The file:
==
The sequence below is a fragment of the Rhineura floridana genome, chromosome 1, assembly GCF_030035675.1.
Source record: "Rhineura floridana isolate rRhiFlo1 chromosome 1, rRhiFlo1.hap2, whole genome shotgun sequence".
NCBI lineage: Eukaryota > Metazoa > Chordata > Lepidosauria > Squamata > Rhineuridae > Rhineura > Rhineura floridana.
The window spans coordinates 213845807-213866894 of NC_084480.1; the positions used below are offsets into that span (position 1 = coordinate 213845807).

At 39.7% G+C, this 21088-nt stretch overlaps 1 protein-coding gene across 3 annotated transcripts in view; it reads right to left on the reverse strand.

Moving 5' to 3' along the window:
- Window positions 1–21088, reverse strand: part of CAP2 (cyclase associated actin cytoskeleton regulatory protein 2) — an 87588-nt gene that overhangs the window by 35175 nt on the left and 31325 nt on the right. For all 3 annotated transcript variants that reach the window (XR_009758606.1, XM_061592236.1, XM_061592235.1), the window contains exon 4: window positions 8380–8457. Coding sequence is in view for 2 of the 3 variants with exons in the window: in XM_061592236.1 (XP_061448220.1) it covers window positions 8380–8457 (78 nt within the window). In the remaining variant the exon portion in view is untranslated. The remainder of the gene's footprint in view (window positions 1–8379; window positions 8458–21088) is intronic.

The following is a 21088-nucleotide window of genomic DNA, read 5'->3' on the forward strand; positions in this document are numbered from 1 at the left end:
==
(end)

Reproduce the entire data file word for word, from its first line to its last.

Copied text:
The sequence below is a fragment of the Rhineura floridana genome, chromosome 1, assembly GCF_030035675.1.
Source record: "Rhineura floridana isolate rRhiFlo1 chromosome 1, rRhiFlo1.hap2, whole genome shotgun sequence".
NCBI lineage: Eukaryota > Metazoa > Chordata > Lepidosauria > Squamata > Rhineuridae > Rhineura > Rhineura floridana.
The window spans coordinates 213845807-213866894 of NC_084480.1; the positions used below are offsets into that span (position 1 = coordinate 213845807).

At 39.7% G+C, this 21088-nt stretch overlaps 1 protein-coding gene across 3 annotated transcripts in view; it reads right to left on the reverse strand.

Moving 5' to 3' along the window:
- Window positions 1–21088, reverse strand: part of CAP2 (cyclase associated actin cytoskeleton regulatory protein 2) — an 87588-nt gene that overhangs the window by 35175 nt on the left and 31325 nt on the right. For all 3 annotated transcript variants that reach the window (XR_009758606.1, XM_061592236.1, XM_061592235.1), the window contains exon 4: window positions 8380–8457. Coding sequence is in view for 2 of the 3 variants with exons in the window: in XM_061592236.1 (XP_061448220.1) it covers window positions 8380–8457 (78 nt within the window). In the remaining variant the exon portion in view is untranslated. The remainder of the gene's footprint in view (window positions 1–8379; window positions 8458–21088) is intronic.

The following is a 21088-nucleotide window of genomic DNA, read 5'->3' on the forward strand; positions in this document are numbered from 1 at the left end: